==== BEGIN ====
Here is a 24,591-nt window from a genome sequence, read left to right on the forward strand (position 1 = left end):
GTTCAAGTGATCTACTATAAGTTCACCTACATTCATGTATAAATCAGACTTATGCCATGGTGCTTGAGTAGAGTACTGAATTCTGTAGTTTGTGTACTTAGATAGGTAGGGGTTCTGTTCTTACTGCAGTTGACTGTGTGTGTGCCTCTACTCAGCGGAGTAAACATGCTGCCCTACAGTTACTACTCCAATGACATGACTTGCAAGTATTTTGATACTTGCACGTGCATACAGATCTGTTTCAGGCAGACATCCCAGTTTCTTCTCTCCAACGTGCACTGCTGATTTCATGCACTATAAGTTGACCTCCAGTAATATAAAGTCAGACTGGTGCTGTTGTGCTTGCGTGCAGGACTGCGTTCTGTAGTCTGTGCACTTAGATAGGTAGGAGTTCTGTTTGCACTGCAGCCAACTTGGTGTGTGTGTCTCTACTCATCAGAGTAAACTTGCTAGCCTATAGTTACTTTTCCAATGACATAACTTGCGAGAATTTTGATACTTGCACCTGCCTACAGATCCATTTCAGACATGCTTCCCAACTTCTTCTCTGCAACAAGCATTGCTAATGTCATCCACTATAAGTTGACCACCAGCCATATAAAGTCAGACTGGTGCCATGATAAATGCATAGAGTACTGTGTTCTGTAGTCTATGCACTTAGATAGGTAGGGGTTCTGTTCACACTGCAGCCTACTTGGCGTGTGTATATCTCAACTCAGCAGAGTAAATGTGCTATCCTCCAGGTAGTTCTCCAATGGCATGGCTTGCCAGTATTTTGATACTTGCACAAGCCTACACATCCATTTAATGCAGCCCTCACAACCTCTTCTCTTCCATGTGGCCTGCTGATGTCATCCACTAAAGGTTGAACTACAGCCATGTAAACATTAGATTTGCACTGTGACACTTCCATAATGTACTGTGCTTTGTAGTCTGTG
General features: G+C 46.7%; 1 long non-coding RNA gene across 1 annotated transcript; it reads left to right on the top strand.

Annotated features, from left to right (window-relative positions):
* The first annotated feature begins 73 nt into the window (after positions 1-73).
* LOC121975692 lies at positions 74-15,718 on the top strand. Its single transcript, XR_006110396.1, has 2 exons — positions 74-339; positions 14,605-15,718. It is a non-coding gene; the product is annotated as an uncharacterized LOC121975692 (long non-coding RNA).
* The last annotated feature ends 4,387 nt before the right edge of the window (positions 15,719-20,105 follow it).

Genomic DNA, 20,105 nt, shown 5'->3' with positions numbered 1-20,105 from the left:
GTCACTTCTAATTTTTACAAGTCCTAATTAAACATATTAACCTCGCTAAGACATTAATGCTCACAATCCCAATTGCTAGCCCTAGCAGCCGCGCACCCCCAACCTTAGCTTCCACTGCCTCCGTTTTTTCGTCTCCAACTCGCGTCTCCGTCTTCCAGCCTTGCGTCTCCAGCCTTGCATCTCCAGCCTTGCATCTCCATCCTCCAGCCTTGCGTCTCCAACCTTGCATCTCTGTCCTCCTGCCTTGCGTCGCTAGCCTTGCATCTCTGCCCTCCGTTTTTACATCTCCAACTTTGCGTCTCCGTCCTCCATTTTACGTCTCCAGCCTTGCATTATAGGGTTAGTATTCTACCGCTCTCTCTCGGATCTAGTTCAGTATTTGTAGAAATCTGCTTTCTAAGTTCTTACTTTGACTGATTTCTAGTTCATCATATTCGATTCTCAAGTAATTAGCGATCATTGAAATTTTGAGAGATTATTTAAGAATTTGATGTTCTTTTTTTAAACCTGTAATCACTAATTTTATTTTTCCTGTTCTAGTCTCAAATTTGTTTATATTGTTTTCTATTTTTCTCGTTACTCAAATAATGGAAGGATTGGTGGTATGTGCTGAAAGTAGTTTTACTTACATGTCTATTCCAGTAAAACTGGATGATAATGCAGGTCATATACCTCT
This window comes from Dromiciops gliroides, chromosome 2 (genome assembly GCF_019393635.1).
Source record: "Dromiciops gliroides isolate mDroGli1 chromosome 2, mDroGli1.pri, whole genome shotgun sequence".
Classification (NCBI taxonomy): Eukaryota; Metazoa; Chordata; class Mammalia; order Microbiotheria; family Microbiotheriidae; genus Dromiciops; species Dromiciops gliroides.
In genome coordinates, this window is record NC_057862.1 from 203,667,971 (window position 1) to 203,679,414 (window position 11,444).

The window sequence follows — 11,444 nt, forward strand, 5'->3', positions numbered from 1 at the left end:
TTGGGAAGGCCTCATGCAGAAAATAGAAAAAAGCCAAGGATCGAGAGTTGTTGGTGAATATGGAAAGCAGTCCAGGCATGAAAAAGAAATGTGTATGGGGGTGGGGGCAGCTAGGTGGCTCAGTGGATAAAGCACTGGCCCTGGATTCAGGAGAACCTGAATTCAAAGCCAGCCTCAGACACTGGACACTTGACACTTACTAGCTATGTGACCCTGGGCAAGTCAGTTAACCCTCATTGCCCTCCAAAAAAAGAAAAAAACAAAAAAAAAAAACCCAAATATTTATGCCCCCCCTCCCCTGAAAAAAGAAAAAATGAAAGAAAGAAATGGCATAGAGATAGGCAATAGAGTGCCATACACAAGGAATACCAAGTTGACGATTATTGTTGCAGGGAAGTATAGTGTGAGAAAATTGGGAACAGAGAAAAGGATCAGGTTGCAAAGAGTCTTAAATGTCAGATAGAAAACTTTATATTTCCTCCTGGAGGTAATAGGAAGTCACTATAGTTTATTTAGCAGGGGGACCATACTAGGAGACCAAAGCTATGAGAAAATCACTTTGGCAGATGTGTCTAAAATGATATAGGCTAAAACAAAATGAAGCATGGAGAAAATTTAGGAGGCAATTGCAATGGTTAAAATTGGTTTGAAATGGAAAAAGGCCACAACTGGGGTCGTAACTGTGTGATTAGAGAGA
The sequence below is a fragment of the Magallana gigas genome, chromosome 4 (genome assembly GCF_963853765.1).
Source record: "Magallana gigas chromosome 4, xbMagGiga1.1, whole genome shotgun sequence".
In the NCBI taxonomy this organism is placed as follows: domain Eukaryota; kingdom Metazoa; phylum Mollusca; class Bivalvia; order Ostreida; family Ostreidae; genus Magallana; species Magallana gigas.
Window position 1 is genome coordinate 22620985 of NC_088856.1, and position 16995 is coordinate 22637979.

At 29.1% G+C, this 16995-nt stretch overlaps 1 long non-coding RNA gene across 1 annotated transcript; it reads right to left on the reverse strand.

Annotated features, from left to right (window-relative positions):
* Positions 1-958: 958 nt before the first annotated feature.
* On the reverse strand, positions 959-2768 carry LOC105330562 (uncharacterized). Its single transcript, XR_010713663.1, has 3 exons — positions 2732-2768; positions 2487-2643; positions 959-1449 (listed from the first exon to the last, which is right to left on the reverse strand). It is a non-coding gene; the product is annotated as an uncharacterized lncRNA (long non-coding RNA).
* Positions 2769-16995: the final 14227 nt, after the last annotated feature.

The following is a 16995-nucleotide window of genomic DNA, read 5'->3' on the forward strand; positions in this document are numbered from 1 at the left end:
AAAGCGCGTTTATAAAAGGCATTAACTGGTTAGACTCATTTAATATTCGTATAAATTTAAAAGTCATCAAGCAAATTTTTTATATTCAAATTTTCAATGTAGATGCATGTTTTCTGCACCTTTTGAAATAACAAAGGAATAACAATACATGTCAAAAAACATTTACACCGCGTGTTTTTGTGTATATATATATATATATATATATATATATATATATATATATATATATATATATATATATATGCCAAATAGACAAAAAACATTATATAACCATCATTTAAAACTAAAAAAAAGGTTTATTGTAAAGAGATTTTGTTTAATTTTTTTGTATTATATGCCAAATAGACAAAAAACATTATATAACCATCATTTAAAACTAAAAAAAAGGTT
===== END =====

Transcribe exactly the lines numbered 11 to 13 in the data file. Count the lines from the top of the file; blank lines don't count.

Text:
Source record: "Dromiciops gliroides isolate mDroGli1 chromosome 2, mDroGli1.pri, whole genome shotgun sequence".
Classification (NCBI taxonomy): Eukaryota; Metazoa; Chordata; class Mammalia; order Microbiotheria; family Microbiotheriidae; genus Dromiciops; species Dromiciops gliroides.
In genome coordinates, this window is record NC_057862.1 from 203,667,971 (window position 1) to 203,679,414 (window position 11,444).